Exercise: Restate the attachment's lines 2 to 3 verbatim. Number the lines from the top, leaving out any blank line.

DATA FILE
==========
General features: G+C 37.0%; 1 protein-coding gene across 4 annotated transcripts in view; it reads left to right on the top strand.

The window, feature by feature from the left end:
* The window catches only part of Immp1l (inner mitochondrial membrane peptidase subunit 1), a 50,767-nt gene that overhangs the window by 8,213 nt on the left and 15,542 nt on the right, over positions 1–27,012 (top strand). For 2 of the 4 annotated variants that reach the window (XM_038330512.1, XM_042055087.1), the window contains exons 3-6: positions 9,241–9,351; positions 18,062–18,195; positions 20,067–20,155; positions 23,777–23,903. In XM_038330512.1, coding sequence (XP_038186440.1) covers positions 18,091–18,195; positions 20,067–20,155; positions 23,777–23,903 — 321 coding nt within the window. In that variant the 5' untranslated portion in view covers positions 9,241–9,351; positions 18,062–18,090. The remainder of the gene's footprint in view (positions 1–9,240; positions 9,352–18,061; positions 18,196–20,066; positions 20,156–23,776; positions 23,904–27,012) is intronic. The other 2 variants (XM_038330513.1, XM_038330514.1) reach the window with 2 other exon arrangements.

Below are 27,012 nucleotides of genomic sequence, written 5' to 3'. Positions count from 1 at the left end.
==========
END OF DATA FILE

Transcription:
The window, feature by feature from the left end:
* The window catches only part of Immp1l (inner mitochondrial membrane peptidase subunit 1), a 50,767-nt gene that overhangs the window by 8,213 nt on the left and 15,542 nt on the right, over positions 1–27,012 (top strand). For 2 of the 4 annotated variants that reach the window (XM_038330512.1, XM_042055087.1), the window contains exons 3-6: positions 9,241–9,351; positions 18,062–18,195; positions 20,067–20,155; positions 23,777–23,903. In XM_038330512.1, coding sequence (XP_038186440.1) covers positions 18,091–18,195; positions 20,067–20,155; positions 23,777–23,903 — 321 coding nt within the window. In that variant the 5' untranslated portion in view covers positions 9,241–9,351; positions 18,062–18,090. The remainder of the gene's footprint in view (positions 1–9,240; positions 9,352–18,061; positions 18,196–20,066; positions 20,156–23,776; positions 23,904–27,012) is intronic. The other 2 variants (XM_038330513.1, XM_038330514.1) reach the window with 2 other exon arrangements.